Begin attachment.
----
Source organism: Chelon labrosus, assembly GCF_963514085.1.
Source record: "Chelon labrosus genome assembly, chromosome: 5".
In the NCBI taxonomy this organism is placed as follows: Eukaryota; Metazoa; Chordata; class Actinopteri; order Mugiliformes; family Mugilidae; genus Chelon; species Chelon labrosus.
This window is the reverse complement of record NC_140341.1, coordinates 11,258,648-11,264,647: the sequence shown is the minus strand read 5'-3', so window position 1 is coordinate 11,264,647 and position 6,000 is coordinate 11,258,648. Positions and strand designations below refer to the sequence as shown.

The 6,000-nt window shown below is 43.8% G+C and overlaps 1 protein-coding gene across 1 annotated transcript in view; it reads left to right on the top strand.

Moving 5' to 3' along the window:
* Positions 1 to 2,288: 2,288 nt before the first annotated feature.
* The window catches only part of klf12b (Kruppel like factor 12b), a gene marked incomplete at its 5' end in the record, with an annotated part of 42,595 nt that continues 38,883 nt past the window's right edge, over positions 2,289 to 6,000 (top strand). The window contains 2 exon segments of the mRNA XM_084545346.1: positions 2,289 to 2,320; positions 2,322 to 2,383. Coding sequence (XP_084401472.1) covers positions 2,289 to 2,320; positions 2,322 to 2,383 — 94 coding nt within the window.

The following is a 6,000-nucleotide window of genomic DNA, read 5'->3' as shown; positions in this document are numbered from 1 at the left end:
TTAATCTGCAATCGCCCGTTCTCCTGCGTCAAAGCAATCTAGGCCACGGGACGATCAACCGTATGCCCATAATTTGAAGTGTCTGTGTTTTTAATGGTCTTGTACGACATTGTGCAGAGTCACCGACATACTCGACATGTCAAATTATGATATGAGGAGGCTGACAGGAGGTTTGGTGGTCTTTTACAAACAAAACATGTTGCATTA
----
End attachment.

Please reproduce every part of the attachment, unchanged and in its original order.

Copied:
Source organism: Chelon labrosus, assembly GCF_963514085.1.
Source record: "Chelon labrosus genome assembly, chromosome: 5".
In the NCBI taxonomy this organism is placed as follows: Eukaryota; Metazoa; Chordata; class Actinopteri; order Mugiliformes; family Mugilidae; genus Chelon; species Chelon labrosus.
This window is the reverse complement of record NC_140341.1, coordinates 11,258,648-11,264,647: the sequence shown is the minus strand read 5'-3', so window position 1 is coordinate 11,264,647 and position 6,000 is coordinate 11,258,648. Positions and strand designations below refer to the sequence as shown.

The 6,000-nt window shown below is 43.8% G+C and overlaps 1 protein-coding gene across 1 annotated transcript in view; it reads left to right on the top strand.

Moving 5' to 3' along the window:
* Positions 1 to 2,288: 2,288 nt before the first annotated feature.
* The window catches only part of klf12b (Kruppel like factor 12b), a gene marked incomplete at its 5' end in the record, with an annotated part of 42,595 nt that continues 38,883 nt past the window's right edge, over positions 2,289 to 6,000 (top strand). The window contains 2 exon segments of the mRNA XM_084545346.1: positions 2,289 to 2,320; positions 2,322 to 2,383. Coding sequence (XP_084401472.1) covers positions 2,289 to 2,320; positions 2,322 to 2,383 — 94 coding nt within the window.

The following is a 6,000-nucleotide window of genomic DNA, read 5'->3' as shown; positions in this document are numbered from 1 at the left end:
TTAATCTGCAATCGCCCGTTCTCCTGCGTCAAAGCAATCTAGGCCACGGGACGATCAACCGTATGCCCATAATTTGAAGTGTCTGTGTTTTTAATGGTCTTGTACGACATTGTGCAGAGTCACCGACATACTCGACATGTCAAATTATGATATGAGGAGGCTGACAGGAGGTTTGGTGGTCTTTTACAAACAAAACATGTTGCATTA